3D was the next big thing in the early 1950s, as cinemas battled television over potential viewers; it rose in popularity again in the early 80s (with the advent of home video) and now (to combat piracy?) it´s here to stay, or so they tell us, with a 2010-11 lineup full of Transformers and Harry Potters and Jackasses and Saws.
But otherwise, I´d say the gig was up, with moviegoers sick of the high ticket prices and headaches induced by quickie 2D conversions like Clash of the Titans and The Last Airbender; disappointing returns at the US box office for Piranha and Step Up 3D – both of which are surprisingly decent films – would seem to confirm this.
Going in to Step Up 3D, my expectations weren´t high: the first two Step Up films were nothing special, the second an improvement on the first, but both rather mundane updates of the 80s street dancing craze exemplified by the Breakin´ movies.
And, coincidentally, the last 3D experience I had was the objectionable StreetDance 3D, which was more ambitious in terms of plot and character but was an out-and-out mess in three dimensions: hyper-editing and shaky camerawork produce total incoherence in 3D, and a nauseating experience I wasn´t looking forward to repeat.
But Step Up 3D gets one thing right: the 3D. The film might be worthless in two dimensions (and most likely is), but its technical proficiency in three simply won me over.
It´s simple, really: the 3D just needs to be conceptualized in advance. Step Up 3D features camerawork and editing so polished and conventional that it may as well be a golden age movie musical rather than a gritty, urban street dancin´ flick. Indeed, the film´s best sequence is a duet featuring Moose (Adam G. Sevani) and Camille (Alyson Stoner) doing an old Astaire-Rogers routine (“I Won´t Dance”) in a 2.5-minute unbroken take that – forget the 3D – allows us to appreciate the skill of the dancers more than in any other contemporary quick-cut dance movie.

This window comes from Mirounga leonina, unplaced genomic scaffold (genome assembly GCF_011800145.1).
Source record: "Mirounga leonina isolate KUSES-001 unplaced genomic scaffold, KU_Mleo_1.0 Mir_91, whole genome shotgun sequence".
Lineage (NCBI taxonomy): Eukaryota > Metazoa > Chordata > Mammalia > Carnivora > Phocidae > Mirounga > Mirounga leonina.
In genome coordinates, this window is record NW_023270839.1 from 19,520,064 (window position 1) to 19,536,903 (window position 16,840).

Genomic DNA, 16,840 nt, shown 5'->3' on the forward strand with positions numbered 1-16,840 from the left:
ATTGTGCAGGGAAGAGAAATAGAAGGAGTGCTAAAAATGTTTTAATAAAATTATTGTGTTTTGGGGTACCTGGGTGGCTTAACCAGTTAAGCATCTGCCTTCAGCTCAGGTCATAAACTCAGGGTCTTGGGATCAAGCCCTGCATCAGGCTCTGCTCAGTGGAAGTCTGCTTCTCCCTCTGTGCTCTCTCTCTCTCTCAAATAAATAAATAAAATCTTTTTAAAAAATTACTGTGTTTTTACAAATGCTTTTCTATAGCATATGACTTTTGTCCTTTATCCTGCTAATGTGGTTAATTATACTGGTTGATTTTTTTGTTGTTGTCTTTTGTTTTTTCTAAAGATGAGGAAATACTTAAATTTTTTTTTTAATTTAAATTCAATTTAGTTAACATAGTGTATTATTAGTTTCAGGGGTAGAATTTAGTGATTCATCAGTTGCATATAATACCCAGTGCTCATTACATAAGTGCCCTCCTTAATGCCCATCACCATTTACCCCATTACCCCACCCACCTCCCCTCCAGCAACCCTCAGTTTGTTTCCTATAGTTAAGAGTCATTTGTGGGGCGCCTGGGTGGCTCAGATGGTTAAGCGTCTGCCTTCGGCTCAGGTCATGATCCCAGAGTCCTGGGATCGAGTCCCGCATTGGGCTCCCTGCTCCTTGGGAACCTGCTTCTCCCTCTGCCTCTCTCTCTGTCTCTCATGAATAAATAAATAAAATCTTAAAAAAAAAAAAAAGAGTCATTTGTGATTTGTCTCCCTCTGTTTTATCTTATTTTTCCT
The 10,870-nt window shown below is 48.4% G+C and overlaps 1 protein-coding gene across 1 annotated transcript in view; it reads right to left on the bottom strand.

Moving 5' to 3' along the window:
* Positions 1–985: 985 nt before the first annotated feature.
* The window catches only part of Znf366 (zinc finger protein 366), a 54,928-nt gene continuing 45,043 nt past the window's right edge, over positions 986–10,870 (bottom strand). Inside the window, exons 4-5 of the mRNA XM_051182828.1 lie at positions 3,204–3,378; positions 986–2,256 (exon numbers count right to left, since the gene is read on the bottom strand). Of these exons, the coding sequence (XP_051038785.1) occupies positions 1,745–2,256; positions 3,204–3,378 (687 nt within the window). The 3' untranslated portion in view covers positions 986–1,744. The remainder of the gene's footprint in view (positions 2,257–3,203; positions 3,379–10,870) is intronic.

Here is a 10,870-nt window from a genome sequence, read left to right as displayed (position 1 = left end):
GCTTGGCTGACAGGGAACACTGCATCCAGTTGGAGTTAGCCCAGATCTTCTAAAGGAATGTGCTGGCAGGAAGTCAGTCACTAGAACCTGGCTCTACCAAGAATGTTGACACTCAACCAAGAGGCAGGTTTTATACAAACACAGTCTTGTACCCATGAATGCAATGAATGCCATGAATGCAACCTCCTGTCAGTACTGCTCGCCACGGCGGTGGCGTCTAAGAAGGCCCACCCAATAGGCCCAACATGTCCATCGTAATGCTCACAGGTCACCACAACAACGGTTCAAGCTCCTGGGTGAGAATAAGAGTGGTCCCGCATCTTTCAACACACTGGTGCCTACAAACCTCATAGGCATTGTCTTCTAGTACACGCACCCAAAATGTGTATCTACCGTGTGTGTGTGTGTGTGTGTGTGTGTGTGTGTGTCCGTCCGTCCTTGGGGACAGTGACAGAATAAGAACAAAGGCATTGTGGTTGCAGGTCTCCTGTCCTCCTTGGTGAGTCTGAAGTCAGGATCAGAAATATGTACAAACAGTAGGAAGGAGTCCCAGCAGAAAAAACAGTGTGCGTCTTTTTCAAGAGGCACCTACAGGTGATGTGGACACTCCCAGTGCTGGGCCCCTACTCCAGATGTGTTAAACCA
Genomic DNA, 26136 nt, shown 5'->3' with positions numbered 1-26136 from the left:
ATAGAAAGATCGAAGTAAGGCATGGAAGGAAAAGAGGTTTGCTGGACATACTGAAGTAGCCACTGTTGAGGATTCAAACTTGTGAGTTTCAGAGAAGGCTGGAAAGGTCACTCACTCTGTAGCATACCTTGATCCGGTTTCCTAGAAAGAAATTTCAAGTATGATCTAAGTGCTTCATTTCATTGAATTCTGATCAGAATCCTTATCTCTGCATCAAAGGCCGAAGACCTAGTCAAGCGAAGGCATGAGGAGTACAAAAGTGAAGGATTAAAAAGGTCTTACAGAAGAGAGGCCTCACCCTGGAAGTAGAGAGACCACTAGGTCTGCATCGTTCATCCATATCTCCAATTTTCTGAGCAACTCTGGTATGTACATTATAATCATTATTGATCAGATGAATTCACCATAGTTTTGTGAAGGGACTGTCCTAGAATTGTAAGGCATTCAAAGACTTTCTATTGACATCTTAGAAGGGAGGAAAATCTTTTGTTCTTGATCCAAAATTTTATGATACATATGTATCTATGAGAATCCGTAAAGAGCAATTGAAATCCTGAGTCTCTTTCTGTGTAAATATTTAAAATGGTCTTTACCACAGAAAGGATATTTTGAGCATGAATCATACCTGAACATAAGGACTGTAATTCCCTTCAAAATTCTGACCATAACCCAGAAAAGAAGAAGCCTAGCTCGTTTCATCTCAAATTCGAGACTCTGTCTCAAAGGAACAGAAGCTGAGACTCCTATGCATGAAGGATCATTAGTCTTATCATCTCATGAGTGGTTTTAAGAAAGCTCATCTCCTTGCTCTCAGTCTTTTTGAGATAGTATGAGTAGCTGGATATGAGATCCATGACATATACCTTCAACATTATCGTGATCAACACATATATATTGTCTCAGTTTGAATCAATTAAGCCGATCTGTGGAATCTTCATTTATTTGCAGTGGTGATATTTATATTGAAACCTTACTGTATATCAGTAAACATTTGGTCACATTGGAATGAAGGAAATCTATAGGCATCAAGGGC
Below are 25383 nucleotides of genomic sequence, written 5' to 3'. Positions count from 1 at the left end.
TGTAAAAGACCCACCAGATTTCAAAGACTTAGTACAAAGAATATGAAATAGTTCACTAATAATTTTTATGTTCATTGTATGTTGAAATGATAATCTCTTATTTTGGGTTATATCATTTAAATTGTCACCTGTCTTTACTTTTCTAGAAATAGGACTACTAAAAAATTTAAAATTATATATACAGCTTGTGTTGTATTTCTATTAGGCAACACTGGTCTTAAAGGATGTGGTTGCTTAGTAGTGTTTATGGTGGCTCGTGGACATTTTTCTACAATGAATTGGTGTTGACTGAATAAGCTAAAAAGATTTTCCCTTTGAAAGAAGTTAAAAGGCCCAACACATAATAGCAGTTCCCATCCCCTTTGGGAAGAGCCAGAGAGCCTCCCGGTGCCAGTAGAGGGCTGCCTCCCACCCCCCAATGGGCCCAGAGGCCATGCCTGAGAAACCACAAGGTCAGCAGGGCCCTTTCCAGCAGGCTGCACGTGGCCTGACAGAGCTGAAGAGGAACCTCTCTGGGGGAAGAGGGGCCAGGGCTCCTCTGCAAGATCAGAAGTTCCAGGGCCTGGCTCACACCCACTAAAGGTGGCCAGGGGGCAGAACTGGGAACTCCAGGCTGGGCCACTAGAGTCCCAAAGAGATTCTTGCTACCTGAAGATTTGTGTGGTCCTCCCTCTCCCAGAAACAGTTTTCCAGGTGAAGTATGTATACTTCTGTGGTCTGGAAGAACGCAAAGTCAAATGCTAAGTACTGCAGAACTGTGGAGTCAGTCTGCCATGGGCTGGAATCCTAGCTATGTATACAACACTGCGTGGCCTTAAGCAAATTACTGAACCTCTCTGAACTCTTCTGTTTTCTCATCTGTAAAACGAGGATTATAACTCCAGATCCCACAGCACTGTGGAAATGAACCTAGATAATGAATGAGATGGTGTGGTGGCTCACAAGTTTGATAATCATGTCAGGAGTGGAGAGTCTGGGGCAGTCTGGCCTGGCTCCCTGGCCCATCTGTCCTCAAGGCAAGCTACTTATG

Likewise, the big dance routines are so sensible in their style that we can really appreciate the craft. And the 3D provides the extra dimension of a stage that calls attention to the performers and isolates them from crowded backgrounds, allowing us to focus even more on the action. That they´ve employed 3D to make this film even more coherent than the average dance movie is simply wonderful. Like My Bloody Valentine 3D, which provided an extra dimension for the killer to hide in, this film finds a perfect use for 3D that, in its own little way, is almost as impressive as the alien world brought to life in Avatar.
Oh yes, there´s a story in here somewhere too, and it´s more cornball and hopelessly cliché than you might expect. Would you believe that Moose, who has sworn off dancing as he attends NYU, is drawn back into the fold? Or that the rec center (here a club/home to dancers) is in danger of being shut down, and the only way to save it is to enter the big World Jam dance competition? Or that Natalie (Sharni Vinson) might be hiding something from Luke (Rick Malambri)